Creativity at the Interface

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Science  13 Apr 2012:
Vol. 336, Issue 6078, pp. 131
DOI: 10.1126/science.1223013

Computational Biology in-article table of contents


The biochemistry that makes life possible is based on a complex network of many thousands of interactions between molecules, and it presents an enormous challenge to the scientists trying to understand it. This special issue of Science, with its focus on computational biology, demonstrates how mathematics and computer science are being successfully harnessed to tease apart this complexity (see p. 171). But we are only at the very beginning of the process, and it is certain that reaching a true understanding of cells and organisms will require many more contributions from mathematicians, computer scientists, engineers, physicists, and chemists to complement the efforts of biologists. For this reason, graduate schools have become increasingly enthusiastic about recruiting outstanding students with strong backgrounds in these fields to address challenging problems in the biological and biomedical sciences. This is an important trend, except that too often faculty mistakenly assume that learning biology is easy, leaving these very talented young people nearly on their own to acquire the biological wisdom that they will need to explore the many mysteries in living systems. In fact, it is not at all easy to acquire the type of deep understanding of biology that is required to make wise decisions about what is, and what is not, an important problem to investigate; and a successful career in research will require much more than just a union of different expertise and tools.


Doing good science is a highly creative endeavor, much like producing a piece of art. Like an artist confronting a blank canvas, any scientist exploring biological systems is faced with an enormous number of choices. The first choice concerns exactly what problem to investigate with the tools that are available. To make this critical decision wisely, one needs to appreciate how solving any particular problem relates to clarifying other poorly understood aspects of a cell or organism, because the research problems of greatest interest will aim to fill these important gaps. Should those who mentor young scientists place more emphasis on preparing them to make such judgments? More specifically, what type of graduate courses could most efficiently address this need?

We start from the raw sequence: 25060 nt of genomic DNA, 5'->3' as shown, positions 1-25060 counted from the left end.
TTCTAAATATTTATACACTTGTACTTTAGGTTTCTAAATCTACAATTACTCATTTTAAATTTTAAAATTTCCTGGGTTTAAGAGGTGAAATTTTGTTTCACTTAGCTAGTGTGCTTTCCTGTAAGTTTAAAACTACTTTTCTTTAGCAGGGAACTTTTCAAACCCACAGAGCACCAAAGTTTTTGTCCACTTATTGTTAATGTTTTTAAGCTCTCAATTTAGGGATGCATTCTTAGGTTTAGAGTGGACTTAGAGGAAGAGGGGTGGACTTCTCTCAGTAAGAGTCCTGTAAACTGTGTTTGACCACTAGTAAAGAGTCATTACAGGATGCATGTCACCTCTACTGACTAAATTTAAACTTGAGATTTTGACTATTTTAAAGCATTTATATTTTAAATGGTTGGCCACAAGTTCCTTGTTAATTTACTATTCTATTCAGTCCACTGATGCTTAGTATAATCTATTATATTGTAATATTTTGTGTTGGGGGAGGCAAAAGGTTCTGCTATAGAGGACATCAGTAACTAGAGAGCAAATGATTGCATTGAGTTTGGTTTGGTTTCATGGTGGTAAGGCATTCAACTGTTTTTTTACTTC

The next critical step is to design a promising strategy for attacking the chosen problem. Creativity is essential if one is to make a unique contribution, and a broad knowledge of what has previously been accomplished is key. As the French mathematician Henri Poincaré wrote more than a century ago: “To create consists precisely in not making useless combinations and in making those which are useful and which are only a small minority. Invention is discernment, choice … Among chosen combinations the most fertile will often be those formed of elements drawn from domains which are far apart…. The true work of the inventor consists in choosing among these combinations so as to eliminate the useless ones …”*

In biology as in other fields, the vast majority of possible investigations that could in principle be carried out are uninteresting, involving what Poincaré might have called “useless combinations of prior knowledge,” and should be avoided. But how to choose? Should mentors spend more time helping students and postdoctoral fellows think broadly about research strategies, with the aim of preparing them to address the most important problems, whose solutions could fill critical gaps in our knowledge? Courses that explicitly analyze the decisions that outstanding scientists have made, emphasizing some paths not taken, could be productive here.

In biology, scientists are producing an enormous amount of data, but many creative new approaches will be needed to convert the data into the deep understandings of biological mechanisms needed for breakthroughs that benefit humanity. How to best train the next generation to meet this challenge is a fascinating question to contemplate, as we work to improve the effectiveness of the scientific enterprise and expand its role in the world.

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